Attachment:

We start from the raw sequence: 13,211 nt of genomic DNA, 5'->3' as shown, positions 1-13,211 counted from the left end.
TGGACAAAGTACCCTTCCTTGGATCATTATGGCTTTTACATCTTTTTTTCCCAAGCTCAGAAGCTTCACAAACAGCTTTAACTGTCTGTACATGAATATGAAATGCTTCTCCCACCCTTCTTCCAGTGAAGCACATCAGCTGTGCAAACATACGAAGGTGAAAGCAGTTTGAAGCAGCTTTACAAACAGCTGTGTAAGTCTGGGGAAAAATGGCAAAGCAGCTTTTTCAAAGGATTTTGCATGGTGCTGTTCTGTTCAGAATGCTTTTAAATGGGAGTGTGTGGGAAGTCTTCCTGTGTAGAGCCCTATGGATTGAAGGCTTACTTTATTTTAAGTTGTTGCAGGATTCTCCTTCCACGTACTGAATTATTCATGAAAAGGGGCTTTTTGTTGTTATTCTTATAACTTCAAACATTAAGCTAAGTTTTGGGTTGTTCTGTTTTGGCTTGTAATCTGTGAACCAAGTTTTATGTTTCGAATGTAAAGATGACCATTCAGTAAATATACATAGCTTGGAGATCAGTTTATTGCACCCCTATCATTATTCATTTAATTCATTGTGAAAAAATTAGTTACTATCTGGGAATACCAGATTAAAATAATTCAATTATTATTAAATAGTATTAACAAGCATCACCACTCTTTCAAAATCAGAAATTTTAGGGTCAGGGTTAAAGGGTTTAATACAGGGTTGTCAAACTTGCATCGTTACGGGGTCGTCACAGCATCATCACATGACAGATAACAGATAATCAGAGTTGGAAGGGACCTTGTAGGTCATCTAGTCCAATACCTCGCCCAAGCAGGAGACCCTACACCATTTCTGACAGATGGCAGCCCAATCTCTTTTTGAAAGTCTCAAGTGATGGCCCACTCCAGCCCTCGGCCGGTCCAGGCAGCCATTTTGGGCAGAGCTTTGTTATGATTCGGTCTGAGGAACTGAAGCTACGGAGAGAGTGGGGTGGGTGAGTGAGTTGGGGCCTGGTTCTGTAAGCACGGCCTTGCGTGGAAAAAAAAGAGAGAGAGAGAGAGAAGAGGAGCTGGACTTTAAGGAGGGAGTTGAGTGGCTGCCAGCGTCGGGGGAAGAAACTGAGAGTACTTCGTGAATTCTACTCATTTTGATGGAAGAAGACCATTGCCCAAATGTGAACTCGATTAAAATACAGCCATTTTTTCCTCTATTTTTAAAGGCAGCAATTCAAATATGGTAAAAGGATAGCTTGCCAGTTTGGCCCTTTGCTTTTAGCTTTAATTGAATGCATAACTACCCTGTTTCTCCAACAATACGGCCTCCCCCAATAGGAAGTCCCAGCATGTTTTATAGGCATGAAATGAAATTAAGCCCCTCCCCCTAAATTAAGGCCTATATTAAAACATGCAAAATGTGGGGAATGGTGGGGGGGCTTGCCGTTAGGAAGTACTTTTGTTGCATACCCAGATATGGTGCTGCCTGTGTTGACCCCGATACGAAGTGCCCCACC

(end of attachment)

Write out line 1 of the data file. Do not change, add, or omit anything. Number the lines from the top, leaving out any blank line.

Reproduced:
We start from the raw sequence: 13,211 nt of genomic DNA, 5'->3' as shown, positions 1-13,211 counted from the left end.